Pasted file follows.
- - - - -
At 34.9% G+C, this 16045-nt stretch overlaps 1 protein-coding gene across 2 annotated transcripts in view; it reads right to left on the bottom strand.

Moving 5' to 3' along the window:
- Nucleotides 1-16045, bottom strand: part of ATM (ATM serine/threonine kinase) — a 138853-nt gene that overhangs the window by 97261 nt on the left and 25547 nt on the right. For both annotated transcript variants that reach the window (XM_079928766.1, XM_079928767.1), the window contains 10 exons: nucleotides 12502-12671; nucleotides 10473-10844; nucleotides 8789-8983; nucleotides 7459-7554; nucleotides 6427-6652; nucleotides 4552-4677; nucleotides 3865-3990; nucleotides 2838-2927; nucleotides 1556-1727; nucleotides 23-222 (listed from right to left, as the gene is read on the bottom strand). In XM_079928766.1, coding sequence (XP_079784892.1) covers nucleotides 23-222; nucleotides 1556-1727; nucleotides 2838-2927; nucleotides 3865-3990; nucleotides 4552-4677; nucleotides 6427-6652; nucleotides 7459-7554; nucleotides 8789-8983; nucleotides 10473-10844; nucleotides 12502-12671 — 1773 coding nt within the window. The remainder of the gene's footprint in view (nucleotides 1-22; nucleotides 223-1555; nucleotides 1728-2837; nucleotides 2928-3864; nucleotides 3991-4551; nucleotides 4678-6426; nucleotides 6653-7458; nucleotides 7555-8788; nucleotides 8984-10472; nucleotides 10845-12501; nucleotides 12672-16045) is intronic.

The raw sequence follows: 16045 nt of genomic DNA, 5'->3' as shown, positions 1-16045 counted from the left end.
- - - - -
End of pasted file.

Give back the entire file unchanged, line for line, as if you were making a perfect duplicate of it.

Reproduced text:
At 34.9% G+C, this 16045-nt stretch overlaps 1 protein-coding gene across 2 annotated transcripts in view; it reads right to left on the bottom strand.

Moving 5' to 3' along the window:
- Nucleotides 1-16045, bottom strand: part of ATM (ATM serine/threonine kinase) — a 138853-nt gene that overhangs the window by 97261 nt on the left and 25547 nt on the right. For both annotated transcript variants that reach the window (XM_079928766.1, XM_079928767.1), the window contains 10 exons: nucleotides 12502-12671; nucleotides 10473-10844; nucleotides 8789-8983; nucleotides 7459-7554; nucleotides 6427-6652; nucleotides 4552-4677; nucleotides 3865-3990; nucleotides 2838-2927; nucleotides 1556-1727; nucleotides 23-222 (listed from right to left, as the gene is read on the bottom strand). In XM_079928766.1, coding sequence (XP_079784892.1) covers nucleotides 23-222; nucleotides 1556-1727; nucleotides 2838-2927; nucleotides 3865-3990; nucleotides 4552-4677; nucleotides 6427-6652; nucleotides 7459-7554; nucleotides 8789-8983; nucleotides 10473-10844; nucleotides 12502-12671 — 1773 coding nt within the window. The remainder of the gene's footprint in view (nucleotides 1-22; nucleotides 223-1555; nucleotides 1728-2837; nucleotides 2928-3864; nucleotides 3991-4551; nucleotides 4678-6426; nucleotides 6653-7458; nucleotides 7555-8788; nucleotides 8984-10472; nucleotides 10845-12501; nucleotides 12672-16045) is intronic.

The raw sequence follows: 16045 nt of genomic DNA, 5'->3' as shown, positions 1-16045 counted from the left end.